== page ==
Moles

Moles

What do they look like?

These are small mammals spending most of their lives underground. Consuming 70% to 100% of their body weight they eat worms, insects and grubs. Three species are in NY State: Eastern Mole, the Hairy-tailed Mole and Star-nosed Mole. The dark grey colored Eastern Mole, 7 inches total, is the most common mole found in our yards. They lack external ears, have small eyes, small hind feet, large forefeet and long palms with claws that they use for digging. Short 1 ¼" tail, hairless snout that extends ½" in front of the mouth opening.

Are they Dangerous?

No health hazard is posed to the public except from the ticks and mites they carry. They will bite to defend themselves.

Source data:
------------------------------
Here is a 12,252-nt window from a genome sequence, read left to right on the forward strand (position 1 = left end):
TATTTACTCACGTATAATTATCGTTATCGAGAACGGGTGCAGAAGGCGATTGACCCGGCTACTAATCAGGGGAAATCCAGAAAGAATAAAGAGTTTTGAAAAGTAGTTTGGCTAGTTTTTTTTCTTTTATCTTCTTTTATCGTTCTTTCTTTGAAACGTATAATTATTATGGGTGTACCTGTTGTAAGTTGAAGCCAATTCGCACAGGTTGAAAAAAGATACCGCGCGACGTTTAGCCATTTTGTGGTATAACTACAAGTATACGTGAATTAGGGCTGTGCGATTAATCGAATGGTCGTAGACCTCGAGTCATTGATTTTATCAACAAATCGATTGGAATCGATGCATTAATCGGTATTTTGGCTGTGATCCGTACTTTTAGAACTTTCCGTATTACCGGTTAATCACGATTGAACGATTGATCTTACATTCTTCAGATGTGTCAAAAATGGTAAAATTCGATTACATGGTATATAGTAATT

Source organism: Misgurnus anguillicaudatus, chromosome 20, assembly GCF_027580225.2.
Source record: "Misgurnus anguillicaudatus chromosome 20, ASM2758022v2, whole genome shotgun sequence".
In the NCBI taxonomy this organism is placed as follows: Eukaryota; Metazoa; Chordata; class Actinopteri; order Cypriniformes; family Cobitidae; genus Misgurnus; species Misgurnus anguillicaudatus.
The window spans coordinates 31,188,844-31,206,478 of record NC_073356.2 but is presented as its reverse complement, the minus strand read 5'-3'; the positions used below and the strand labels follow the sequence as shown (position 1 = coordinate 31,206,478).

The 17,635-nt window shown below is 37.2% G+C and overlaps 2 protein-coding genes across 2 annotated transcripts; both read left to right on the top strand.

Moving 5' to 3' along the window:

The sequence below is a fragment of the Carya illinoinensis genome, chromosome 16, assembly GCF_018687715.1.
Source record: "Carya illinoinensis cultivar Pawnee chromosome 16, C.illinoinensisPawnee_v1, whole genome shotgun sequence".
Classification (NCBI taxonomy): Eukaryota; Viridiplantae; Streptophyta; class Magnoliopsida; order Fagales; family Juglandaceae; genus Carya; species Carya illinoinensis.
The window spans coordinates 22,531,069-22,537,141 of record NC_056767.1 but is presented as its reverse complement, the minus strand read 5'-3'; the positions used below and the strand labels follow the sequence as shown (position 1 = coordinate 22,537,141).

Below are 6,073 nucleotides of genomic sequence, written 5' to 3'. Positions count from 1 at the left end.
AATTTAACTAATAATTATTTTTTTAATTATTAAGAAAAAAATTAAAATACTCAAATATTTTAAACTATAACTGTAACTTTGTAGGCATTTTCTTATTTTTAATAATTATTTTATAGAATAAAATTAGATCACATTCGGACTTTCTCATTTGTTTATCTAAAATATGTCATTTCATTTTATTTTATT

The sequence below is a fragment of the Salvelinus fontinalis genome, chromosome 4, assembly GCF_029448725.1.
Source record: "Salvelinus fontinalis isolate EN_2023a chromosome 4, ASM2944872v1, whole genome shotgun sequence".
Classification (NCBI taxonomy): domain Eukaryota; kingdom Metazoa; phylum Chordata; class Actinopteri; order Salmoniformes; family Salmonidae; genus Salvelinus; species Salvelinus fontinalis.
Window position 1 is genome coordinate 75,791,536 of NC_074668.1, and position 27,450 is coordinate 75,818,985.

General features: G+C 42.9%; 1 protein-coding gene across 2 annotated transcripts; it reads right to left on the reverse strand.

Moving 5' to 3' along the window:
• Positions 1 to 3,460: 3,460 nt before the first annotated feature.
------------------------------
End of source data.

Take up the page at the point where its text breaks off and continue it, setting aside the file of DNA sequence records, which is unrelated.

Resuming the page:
Signs:

Signs:

Look for mounds of sand and tunnels. Moles burrow where food is located. Mounds are the result of tunnel excavation 6 inches or deeper in the soil and remain active in Winter. Healthy moist lawns and grassy areas are often Mole targets. Most activity is during periods of rain in the late spring and early summer when finding food. The home range of a male Eastern Mole is a massive 2.7 acres. 3 to 5 moles are considered fair density per acre.

Change the composition of the soil to a mixture of heavy clay and rocks to create a habitat inhospitable to Moles. Most clients will not tolerate this technique as the types of plants will be limited that could be sustained there including the lovely lawn they have taken care of so nicely.

Rather let Critterex sign you up for a maintenance contract (Moles do Not hibernate) or a once off "Blitz" to reduce population to a manageable level. We use CO natural gas fumes blown into their burrows to gently and humanely allow the Moles to "rest in peace", best way to go and no need for a burial.